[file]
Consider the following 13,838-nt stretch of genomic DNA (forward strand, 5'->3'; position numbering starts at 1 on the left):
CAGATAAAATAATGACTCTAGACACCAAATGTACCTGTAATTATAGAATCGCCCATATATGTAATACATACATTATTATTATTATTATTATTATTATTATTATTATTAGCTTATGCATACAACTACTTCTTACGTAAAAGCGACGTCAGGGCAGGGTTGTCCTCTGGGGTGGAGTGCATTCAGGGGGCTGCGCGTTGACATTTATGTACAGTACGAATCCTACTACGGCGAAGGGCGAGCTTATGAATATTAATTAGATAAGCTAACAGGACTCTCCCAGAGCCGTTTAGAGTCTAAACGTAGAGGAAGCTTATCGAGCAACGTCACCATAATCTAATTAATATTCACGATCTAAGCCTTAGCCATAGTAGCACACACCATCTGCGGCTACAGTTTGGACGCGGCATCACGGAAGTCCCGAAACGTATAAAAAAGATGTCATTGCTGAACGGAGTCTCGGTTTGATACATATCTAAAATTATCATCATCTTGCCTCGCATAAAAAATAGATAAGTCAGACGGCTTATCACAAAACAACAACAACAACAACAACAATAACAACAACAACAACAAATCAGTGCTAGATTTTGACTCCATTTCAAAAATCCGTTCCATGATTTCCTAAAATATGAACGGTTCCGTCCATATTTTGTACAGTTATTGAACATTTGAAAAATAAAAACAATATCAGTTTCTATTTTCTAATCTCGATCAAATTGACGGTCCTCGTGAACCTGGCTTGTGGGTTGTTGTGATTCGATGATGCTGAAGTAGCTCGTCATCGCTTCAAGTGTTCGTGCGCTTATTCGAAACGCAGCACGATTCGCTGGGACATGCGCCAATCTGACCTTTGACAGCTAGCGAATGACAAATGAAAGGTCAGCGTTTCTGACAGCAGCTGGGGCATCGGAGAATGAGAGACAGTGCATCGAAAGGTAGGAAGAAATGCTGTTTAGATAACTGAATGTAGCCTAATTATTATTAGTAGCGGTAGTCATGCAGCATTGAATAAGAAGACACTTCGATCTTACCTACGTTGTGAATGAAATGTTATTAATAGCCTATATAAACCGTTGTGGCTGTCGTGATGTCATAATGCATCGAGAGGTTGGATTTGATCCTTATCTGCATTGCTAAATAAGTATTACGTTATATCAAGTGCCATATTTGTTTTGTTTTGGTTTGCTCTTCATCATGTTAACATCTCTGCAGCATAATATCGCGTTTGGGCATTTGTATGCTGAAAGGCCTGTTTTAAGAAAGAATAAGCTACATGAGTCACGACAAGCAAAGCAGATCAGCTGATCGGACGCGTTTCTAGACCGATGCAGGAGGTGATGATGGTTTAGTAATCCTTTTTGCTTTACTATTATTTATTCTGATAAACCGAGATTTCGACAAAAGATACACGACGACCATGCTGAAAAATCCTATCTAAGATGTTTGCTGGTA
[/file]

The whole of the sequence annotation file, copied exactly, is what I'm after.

Consider the following 13,838-nt stretch of genomic DNA (forward strand, 5'->3'; position numbering starts at 1 on the left):
CAGATAAAATAATGACTCTAGACACCAAATGTACCTGTAATTATAGAATCGCCCATATATGTAATACATACATTATTATTATTATTATTATTATTATTATTATTATTAGCTTATGCATACAACTACTTCTTACGTAAAAGCGACGTCAGGGCAGGGTTGTCCTCTGGGGTGGAGTGCATTCAGGGGGCTGCGCGTTGACATTTATGTACAGTACGAATCCTACTACGGCGAAGGGCGAGCTTATGAATATTAATTAGATAAGCTAACAGGACTCTCCCAGAGCCGTTTAGAGTCTAAACGTAGAGGAAGCTTATCGAGCAACGTCACCATAATCTAATTAATATTCACGATCTAAGCCTTAGCCATAGTAGCACACACCATCTGCGGCTACAGTTTGGACGCGGCATCACGGAAGTCCCGAAACGTATAAAAAAGATGTCATTGCTGAACGGAGTCTCGGTTTGATACATATCTAAAATTATCATCATCTTGCCTCGCATAAAAAATAGATAAGTCAGACGGCTTATCACAAAACAACAACAACAACAACAACAATAACAACAACAACAACAAATCAGTGCTAGATTTTGACTCCATTTCAAAAATCCGTTCCATGATTTCCTAAAATATGAACGGTTCCGTCCATATTTTGTACAGTTATTGAACATTTGAAAAATAAAAACAATATCAGTTTCTATTTTCTAATCTCGATCAAATTGACGGTCCTCGTGAACCTGGCTTGTGGGTTGTTGTGATTCGATGATGCTGAAGTAGCTCGTCATCGCTTCAAGTGTTCGTGCGCTTATTCGAAACGCAGCACGATTCGCTGGGACATGCGCCAATCTGACCTTTGACAGCTAGCGAATGACAAATGAAAGGTCAGCGTTTCTGACAGCAGCTGGGGCATCGGAGAATGAGAGACAGTGCATCGAAAGGTAGGAAGAAATGCTGTTTAGATAACTGAATGTAGCCTAATTATTATTAGTAGCGGTAGTCATGCAGCATTGAATAAGAAGACACTTCGATCTTACCTACGTTGTGAATGAAATGTTATTAATAGCCTATATAAACCGTTGTGGCTGTCGTGATGTCATAATGCATCGAGAGGTTGGATTTGATCCTTATCTGCATTGCTAAATAAGTATTACGTTATATCAAGTGCCATATTTGTTTTGTTTTGGTTTGCTCTTCATCATGTTAACATCTCTGCAGCATAATATCGCGTTTGGGCATTTGTATGCTGAAAGGCCTGTTTTAAGAAAGAATAAGCTACATGAGTCACGACAAGCAAAGCAGATCAGCTGATCGGACGCGTTTCTAGACCGATGCAGGAGGTGATGATGGTTTAGTAATCCTTTTTGCTTTACTATTATTTATTCTGATAAACCGAGATTTCGACAAAAGATACACGACGACCATGCTGAAAAATCCTATCTAAGATGTTTGCTGGTA